How to Lose Friends and Alienate People

Starring Meg Ryan, Annette Bening, Debra Messing and Bette Midler. Directed by Diane English.
Running Time: 114 mins
Rated: Rated PG (mild sexual references, coarse language and drug references)

Dusting off George Cukor's all-star, all-female 1939 comedy and making some judicious changes, writer-director Diane English comes up with an entertaining all-star, all-female comedy that is a good fit for the 2000s. She retains all the best wisecracks and many of the earlier film's set pieces, but her Women is - to quote another MGM hit of 1939 - a horse of a different colour.

Cukor's film, like the Clare Boothe play on which it was based, was a brittle, waspish put-down of wealthy Manhattan society women who had nothing better to do than gossip maliciously and revel in any misfortune that might befall one of their number. English's adaptation of the original Anita Loos/Jane Murfin screenplay is much warmer and, taking into account the different situation of women today compared to the 1930s, it remixes the ingredients to make it more believable, less a caricature.

For example, the scene in which the women in the 1930s went off to Reno to establish residency for their quickie divorces now becomes a visit to a trendy health clinic, and the fashion parade, which had no relevance in the first film apart from satirising fashion and showing society ladies indulging themselves, is neatly worked into proceedings by having the pivotal character Mary Haines (Meg Ryan) be an aspiring dress designer.

Mary (the role played by Norma Shearer in 1939) is a sweet, decent, loyal wife to Wall St tycoon Stephen Haines and mother to 12-year-old Molly. She enjoys her life and believes she has a happy marriage. But her magazine-editor friend Sylvia (Annette Bening) learns from a blabbermouth manicurist at Saks Fifth Avenue that Stephen has been unfaithful with Crystal (Eva Mendes), a golddigger who works at the store's perfume counter.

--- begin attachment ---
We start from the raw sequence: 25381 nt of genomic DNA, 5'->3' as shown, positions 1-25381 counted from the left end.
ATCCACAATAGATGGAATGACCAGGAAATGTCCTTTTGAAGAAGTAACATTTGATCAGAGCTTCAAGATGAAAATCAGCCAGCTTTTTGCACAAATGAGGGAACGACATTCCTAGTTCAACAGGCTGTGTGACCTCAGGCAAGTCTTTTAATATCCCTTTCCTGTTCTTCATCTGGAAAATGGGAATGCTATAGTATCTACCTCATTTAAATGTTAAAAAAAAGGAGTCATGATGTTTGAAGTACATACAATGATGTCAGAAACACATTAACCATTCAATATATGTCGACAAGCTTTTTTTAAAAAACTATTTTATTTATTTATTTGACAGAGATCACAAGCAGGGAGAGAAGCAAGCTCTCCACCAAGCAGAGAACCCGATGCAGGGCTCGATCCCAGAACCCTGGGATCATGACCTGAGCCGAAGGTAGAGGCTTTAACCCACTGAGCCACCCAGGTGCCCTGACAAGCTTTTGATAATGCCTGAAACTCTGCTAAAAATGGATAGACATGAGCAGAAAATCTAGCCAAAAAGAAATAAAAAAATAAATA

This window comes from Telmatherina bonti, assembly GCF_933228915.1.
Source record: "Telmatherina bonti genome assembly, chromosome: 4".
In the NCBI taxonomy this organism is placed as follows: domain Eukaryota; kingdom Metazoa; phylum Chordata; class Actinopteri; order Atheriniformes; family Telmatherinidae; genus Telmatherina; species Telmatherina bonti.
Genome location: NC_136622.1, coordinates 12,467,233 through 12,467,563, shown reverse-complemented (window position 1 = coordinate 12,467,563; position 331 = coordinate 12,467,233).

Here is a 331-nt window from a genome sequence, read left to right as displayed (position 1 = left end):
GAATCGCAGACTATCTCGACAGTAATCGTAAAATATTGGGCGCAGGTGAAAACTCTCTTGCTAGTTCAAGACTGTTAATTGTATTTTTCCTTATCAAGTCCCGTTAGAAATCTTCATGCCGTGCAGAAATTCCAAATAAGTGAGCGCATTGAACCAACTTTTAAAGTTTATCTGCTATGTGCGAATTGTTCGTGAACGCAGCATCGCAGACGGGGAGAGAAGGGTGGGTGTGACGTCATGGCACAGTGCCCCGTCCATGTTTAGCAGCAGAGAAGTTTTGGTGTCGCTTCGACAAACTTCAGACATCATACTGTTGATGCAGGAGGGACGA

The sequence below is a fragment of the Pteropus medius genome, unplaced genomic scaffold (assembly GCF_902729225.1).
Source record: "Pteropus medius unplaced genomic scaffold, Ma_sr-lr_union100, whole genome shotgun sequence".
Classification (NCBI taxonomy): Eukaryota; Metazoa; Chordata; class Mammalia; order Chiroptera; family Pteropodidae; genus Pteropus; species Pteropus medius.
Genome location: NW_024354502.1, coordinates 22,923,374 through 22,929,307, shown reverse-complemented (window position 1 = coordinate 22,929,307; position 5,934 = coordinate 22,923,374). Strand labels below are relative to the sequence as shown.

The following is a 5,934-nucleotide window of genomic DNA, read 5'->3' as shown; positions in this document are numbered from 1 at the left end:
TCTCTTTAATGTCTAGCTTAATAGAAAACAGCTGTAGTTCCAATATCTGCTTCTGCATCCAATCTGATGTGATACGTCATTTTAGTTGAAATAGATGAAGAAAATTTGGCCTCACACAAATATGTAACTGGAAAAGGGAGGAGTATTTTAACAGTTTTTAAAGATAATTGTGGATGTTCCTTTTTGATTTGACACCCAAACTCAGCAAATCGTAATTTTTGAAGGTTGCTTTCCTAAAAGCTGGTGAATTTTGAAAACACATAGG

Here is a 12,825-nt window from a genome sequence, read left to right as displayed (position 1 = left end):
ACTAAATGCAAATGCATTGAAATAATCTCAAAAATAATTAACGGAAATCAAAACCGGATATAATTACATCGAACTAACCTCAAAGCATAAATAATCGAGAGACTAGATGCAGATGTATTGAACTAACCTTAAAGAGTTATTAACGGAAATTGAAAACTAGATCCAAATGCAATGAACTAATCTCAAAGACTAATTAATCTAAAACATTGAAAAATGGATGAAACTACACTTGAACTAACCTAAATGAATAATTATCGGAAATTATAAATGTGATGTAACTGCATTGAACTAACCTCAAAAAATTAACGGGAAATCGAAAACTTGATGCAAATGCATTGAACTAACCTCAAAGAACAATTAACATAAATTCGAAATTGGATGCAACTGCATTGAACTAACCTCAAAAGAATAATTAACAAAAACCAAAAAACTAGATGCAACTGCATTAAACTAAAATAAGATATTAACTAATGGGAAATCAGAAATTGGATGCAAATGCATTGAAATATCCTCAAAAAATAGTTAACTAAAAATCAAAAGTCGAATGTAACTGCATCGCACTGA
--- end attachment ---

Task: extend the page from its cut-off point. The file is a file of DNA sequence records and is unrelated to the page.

Sylvia can't wait to tell their mutual friend Edie (Debra Messing) the terrible news, and before long all Mary's circle knows what is going on. Mary finds out, too, by innocently visiting the same manicurist. Her mother (Candice Bergen) advises her to sit tight and wait for the infidelity to run its course, but Sylvia pushes Mary into a confrontation with the tarty Crystal, and then betrays her friend by letting slip to a gossip columnist and the Haines are splashed all over the papers.

As Mary's mother wryly observes: "Incredible isn't it - how a little piece of gossip has the ability to unravel an entire career?'

Mary's struggle to deal with the situation shows the effect on her, her daughter, her friends and everyone, really, except the men in their lives: true to the first film and the play, there are no males anywhere to be seen. The film shows the undermining effects of gossip mongering, but it is also a celebration of female camaraderie and, ultimately, the positive power of love (though cynics may think that a cop-out).

It's a strong cast, with Ryan very appealing as Mary and Debra Messing a delight as Edie, her friend with a penchant for children (a labour ward scene in which Mary & Co assist as Edie hilariously brings forth a new babe is the film's funniest). Bette Midler is a scene-stealer in a cameo as a crusty Hollywood agent on her fifth divorce, and Annette Bening is smoothly stylish as the career-minded Sylvia, wedded to her Blackberry, although the movie might have been better if she had been able to match the sheer freewheeling bitchiness that Rosalind Russell brought to the role 69 years ago. Carrie Fisher, Cloris Leachman and Jada Pinkett Smith also show out.

The script has many funny lines, and when the final credits finish rolling the leading actresses briefly contribute their thoughts on what it means to be a woman - an unusual touch.

Hopscotch Out October 23

Mr Jim Murphy is an associate of the Australian Catholic Office for Film & Broadcasting

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